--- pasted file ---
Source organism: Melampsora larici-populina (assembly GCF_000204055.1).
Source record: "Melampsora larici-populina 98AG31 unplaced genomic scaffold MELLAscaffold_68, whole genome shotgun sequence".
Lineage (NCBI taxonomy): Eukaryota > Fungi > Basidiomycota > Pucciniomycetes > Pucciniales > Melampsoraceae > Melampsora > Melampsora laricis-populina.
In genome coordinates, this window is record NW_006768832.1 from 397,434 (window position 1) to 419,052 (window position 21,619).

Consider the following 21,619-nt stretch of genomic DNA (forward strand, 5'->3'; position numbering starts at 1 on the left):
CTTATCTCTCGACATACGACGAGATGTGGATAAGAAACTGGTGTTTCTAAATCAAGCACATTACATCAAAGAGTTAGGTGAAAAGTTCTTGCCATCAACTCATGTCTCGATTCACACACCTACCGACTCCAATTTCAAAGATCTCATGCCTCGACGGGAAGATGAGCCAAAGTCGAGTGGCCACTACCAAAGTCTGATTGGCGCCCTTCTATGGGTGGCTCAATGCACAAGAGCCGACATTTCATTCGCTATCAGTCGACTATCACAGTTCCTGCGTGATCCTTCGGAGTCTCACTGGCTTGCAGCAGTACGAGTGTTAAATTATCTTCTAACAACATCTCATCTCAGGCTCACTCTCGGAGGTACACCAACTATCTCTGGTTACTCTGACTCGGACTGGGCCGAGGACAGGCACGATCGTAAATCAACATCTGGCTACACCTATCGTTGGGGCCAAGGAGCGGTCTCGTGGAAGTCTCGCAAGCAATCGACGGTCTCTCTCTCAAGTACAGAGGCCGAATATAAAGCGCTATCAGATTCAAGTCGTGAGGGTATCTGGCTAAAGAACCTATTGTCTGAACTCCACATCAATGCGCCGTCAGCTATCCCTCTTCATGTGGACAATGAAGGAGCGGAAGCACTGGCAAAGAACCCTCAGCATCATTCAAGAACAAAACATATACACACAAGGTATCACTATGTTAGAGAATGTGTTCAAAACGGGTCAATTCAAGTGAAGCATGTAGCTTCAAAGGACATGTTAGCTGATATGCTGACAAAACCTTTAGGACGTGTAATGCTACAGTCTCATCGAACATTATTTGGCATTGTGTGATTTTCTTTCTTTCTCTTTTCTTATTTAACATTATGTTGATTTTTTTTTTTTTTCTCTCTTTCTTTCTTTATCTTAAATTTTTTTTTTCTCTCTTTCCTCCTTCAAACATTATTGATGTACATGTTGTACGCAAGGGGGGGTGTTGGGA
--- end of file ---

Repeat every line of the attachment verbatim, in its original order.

Source organism: Melampsora larici-populina (assembly GCF_000204055.1).
Source record: "Melampsora larici-populina 98AG31 unplaced genomic scaffold MELLAscaffold_68, whole genome shotgun sequence".
Lineage (NCBI taxonomy): Eukaryota > Fungi > Basidiomycota > Pucciniomycetes > Pucciniales > Melampsoraceae > Melampsora > Melampsora laricis-populina.
In genome coordinates, this window is record NW_006768832.1 from 397,434 (window position 1) to 419,052 (window position 21,619).

Consider the following 21,619-nt stretch of genomic DNA (forward strand, 5'->3'; position numbering starts at 1 on the left):
CTTATCTCTCGACATACGACGAGATGTGGATAAGAAACTGGTGTTTCTAAATCAAGCACATTACATCAAAGAGTTAGGTGAAAAGTTCTTGCCATCAACTCATGTCTCGATTCACACACCTACCGACTCCAATTTCAAAGATCTCATGCCTCGACGGGAAGATGAGCCAAAGTCGAGTGGCCACTACCAAAGTCTGATTGGCGCCCTTCTATGGGTGGCTCAATGCACAAGAGCCGACATTTCATTCGCTATCAGTCGACTATCACAGTTCCTGCGTGATCCTTCGGAGTCTCACTGGCTTGCAGCAGTACGAGTGTTAAATTATCTTCTAACAACATCTCATCTCAGGCTCACTCTCGGAGGTACACCAACTATCTCTGGTTACTCTGACTCGGACTGGGCCGAGGACAGGCACGATCGTAAATCAACATCTGGCTACACCTATCGTTGGGGCCAAGGAGCGGTCTCGTGGAAGTCTCGCAAGCAATCGACGGTCTCTCTCTCAAGTACAGAGGCCGAATATAAAGCGCTATCAGATTCAAGTCGTGAGGGTATCTGGCTAAAGAACCTATTGTCTGAACTCCACATCAATGCGCCGTCAGCTATCCCTCTTCATGTGGACAATGAAGGAGCGGAAGCACTGGCAAAGAACCCTCAGCATCATTCAAGAACAAAACATATACACACAAGGTATCACTATGTTAGAGAATGTGTTCAAAACGGGTCAATTCAAGTGAAGCATGTAGCTTCAAAGGACATGTTAGCTGATATGCTGACAAAACCTTTAGGACGTGTAATGCTACAGTCTCATCGAACATTATTTGGCATTGTGTGATTTTCTTTCTTTCTCTTTTCTTATTTAACATTATGTTGATTTTTTTTTTTTTTCTCTCTTTCTTTCTTTATCTTAAATTTTTTTTTTCTCTCTTTCCTCCTTCAAACATTATTGATGTACATGTTGTACGCAAGGGGGGGTGTTGGGA